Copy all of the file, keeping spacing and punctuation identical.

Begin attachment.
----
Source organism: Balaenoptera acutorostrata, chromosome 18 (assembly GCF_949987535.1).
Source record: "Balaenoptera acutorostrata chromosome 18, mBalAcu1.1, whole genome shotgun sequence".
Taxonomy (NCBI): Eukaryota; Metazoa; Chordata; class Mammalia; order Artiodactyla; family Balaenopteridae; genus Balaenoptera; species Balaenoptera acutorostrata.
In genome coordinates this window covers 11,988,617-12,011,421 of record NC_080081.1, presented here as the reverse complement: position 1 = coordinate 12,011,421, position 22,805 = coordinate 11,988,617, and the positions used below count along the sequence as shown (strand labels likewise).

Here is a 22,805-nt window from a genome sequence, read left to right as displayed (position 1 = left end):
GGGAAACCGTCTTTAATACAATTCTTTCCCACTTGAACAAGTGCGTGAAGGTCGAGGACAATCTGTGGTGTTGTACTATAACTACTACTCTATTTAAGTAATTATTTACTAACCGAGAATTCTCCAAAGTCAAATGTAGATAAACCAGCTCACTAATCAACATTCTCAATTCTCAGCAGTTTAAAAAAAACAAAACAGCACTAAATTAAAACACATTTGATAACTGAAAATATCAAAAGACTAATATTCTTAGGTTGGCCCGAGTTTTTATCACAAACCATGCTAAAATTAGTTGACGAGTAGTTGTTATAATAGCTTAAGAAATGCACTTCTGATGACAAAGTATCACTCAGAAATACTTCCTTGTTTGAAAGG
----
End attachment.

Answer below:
Source organism: Balaenoptera acutorostrata, chromosome 18 (assembly GCF_949987535.1).
Source record: "Balaenoptera acutorostrata chromosome 18, mBalAcu1.1, whole genome shotgun sequence".
Taxonomy (NCBI): Eukaryota; Metazoa; Chordata; class Mammalia; order Artiodactyla; family Balaenopteridae; genus Balaenoptera; species Balaenoptera acutorostrata.
In genome coordinates this window covers 11,988,617-12,011,421 of record NC_080081.1, presented here as the reverse complement: position 1 = coordinate 12,011,421, position 22,805 = coordinate 11,988,617, and the positions used below count along the sequence as shown (strand labels likewise).

Here is a 22,805-nt window from a genome sequence, read left to right as displayed (position 1 = left end):
GGGAAACCGTCTTTAATACAATTCTTTCCCACTTGAACAAGTGCGTGAAGGTCGAGGACAATCTGTGGTGTTGTACTATAACTACTACTCTATTTAAGTAATTATTTACTAACCGAGAATTCTCCAAAGTCAAATGTAGATAAACCAGCTCACTAATCAACATTCTCAATTCTCAGCAGTTTAAAAAAAACAAAACAGCACTAAATTAAAACACATTTGATAACTGAAAATATCAAAAGACTAATATTCTTAGGTTGGCCCGAGTTTTTATCACAAACCATGCTAAAATTAGTTGACGAGTAGTTGTTATAATAGCTTAAGAAATGCACTTCTGATGACAAAGTATCACTCAGAAATACTTCCTTGTTTGAAAGG